Good afternoon dear readers and welcome to another edition of Tracks! A short week, this one, thanks to our dear friend Jesus Christ, but there are still some crackers to contend with. From PWR BTTM returning with the not-actually-very-funny but extremely important ‘LOL’ to another gigantic step forward from hugely exciting Liverpool duo Her’s, there’s been plenty to take our fancy.
Oh and there’s the small matter of the return of Royal Blood - read our verdict on storming comeback single ‘Lights Out’.
For our verdicts on all of this week’s biggest and most exciting tracks, all you need to do is scroll down. And if you’re itching to check out everything else out this week, step this way for DIY’s Listening Hub, and our Essential Playlist.
PWR BTTM - LOL
“I know that I am naïve, and when I see you, my heart is 19,” sings Ben Hopkins on 'LOL' – which in this case, either stands for a bit of gentle self-depreciation, or 'lots of love,' instead. Rumbling snares atop persistent guitar strums give way eventually – in true PWR BTTM fashion – to some oddly beautiful quavers of, erm, opera, a parping wave of french horn, and a raucous, super loud sea of sparring voices. “Many things break,” they sing, “I don't know what to say.” Dismantling the mysterious and often painful inner-workings of heartbreak, and dicing with their own loved-up naivety, this New York pair have a talent for telling their stories, and in turn, making others feel a little less alone. (El Hunt)
Royal Blood - Lights Out
Royal Blood's comeback single 'Lights Out' is very, well, Royal Blood. From the track's first grubby bass line, the new cut streamlines everything that made their QOTSA-lite debut album such a hit into an even more brutal beast. An explosive chorus somersaults into a screeching breakdown - it's as immediate and instantly gratifying as a comeback should be, and puts any doubts that Royal Blood's new album will make them one of the country's biggest bands to rest. (Will Richards)
Her’s - I’ll Try
Highly attentive to the finer details of apostrophe-usage, and penning a bloody great pop song alike, Her's specialise in the sort of oddball anthems that float along like iridescent bubbles, the petrolly haze of flitty melodies just about surviving the plunky impact of Audun Laading's sharp bass-lines. This Liverpool pair have cooked up a special combination – up there with guac and nachos, to be honest – and the shimmery, fidgeting 'I'll Try' is no exception to their secret recipe. “Be yourself, and I'll be fine,” croons Stephen Fitzpatrick, in that distinctive muffled warble of his, somehow overseeing falsetto yowls, a solemn spoken-word section, and about a million intricately picked lines in the process. What an absolute wizard. (El Hunt)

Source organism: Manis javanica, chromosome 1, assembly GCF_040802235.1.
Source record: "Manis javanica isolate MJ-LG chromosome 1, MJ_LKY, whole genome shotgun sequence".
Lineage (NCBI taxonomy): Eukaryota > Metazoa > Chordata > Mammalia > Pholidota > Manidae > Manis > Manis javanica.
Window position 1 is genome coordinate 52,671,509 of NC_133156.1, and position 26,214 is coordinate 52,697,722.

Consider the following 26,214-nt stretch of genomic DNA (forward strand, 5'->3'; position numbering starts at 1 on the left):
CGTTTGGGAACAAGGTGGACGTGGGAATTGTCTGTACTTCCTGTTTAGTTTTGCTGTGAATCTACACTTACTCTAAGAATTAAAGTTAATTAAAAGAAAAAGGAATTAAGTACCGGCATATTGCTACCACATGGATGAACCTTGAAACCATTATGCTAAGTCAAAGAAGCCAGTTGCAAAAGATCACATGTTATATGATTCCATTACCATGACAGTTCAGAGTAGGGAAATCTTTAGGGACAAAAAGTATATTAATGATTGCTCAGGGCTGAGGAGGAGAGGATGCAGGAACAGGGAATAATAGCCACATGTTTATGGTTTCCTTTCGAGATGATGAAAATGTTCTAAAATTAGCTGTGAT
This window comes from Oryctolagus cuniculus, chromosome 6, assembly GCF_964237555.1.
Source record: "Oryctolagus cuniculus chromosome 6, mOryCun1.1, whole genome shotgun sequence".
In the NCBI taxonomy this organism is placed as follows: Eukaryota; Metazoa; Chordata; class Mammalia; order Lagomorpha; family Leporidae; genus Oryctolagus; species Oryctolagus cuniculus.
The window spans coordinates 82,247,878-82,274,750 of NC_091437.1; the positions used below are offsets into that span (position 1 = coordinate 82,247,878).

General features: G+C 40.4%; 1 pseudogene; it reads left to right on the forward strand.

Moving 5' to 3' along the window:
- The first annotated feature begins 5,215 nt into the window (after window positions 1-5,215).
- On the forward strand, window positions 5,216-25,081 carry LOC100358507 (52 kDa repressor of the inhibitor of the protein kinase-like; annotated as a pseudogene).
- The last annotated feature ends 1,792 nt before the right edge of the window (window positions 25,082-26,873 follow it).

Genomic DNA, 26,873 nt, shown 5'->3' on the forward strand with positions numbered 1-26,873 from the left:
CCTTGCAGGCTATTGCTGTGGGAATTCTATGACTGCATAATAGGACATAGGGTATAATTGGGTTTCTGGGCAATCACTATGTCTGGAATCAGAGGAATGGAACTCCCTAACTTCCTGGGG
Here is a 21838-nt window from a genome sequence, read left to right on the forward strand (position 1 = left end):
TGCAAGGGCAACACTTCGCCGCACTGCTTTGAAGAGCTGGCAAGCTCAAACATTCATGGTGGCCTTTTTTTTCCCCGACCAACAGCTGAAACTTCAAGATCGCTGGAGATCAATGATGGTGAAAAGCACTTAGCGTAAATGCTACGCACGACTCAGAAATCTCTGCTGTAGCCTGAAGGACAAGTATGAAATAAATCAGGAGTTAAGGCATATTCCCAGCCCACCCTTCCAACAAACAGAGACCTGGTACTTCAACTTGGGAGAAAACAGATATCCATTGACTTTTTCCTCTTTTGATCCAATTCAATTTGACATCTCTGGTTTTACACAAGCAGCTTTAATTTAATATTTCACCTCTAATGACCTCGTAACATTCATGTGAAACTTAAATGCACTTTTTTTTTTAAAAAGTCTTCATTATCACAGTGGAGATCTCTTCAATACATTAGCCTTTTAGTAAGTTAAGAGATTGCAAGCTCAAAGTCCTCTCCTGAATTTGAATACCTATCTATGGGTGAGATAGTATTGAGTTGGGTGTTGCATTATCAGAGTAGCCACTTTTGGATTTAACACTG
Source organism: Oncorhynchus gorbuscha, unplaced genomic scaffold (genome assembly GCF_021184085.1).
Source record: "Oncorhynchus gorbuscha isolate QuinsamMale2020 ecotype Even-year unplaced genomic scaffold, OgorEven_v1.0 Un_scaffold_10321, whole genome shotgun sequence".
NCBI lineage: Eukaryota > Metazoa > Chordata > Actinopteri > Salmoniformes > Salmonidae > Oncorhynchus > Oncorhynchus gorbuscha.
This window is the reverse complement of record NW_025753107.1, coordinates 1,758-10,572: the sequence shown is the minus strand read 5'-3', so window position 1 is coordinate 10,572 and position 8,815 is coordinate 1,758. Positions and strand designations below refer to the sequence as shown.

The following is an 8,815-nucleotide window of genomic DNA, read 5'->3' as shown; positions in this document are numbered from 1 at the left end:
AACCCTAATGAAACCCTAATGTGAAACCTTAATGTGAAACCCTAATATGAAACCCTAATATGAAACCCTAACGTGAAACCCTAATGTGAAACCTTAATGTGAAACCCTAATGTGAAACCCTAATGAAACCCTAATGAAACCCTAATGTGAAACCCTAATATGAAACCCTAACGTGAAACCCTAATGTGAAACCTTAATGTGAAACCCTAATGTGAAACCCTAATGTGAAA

The xx - A Violent Noise (Four Tet remix)
From Shura track 'Touch' to the new, as-yet-unreleased Todd Terje single, Four Tet consistently brings new, vibrant elements via his countless catalogue of remixes. Here, he gives 'A Violent Noise' - a quiet, dramatic cut from The xx's latest album 'I See You - an express ticket to a basement club. The eight-minute rework shuffles its way through city streets with boundless energy, with Romy Madley-Croft's piercing guitars turned into EDM synths, while Oliver Sim's vocals try and reach the surface. One for peak times in festival tents, this. (Will Richards)
Mac DeMarco - On The Level
Is Mac DeMarco growing up? Slowing down? Everything shared from upcoming third album 'This Old Dog' so far points to a calmer, most composed, more reflective man, and 'On The Level' takes things down even slower. With watery synths laid under vocals that could be lifted from 'Innerspeaker'-era Tame Impala, it's the sound of Mac in cruise control, and he couldn't look more comfortable.
DeMarco might be 'On The Level' with his contemplative, dreamy new material, but he's no less intriguing for the fact. (Will Richards)
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Lifted from their recent record ‘Typhoons’.
The Mysterines will provide support
The songs here may be more melodic, more complex even on paper, but in reality there’s little to grab hold of.
On ‘Typhoons’, twice chart-topping rockers Royal Blood have filled their swaggering riffery with stories born of a time of huge personal change. “There’s no lines to read between,” explains Mike Kerr.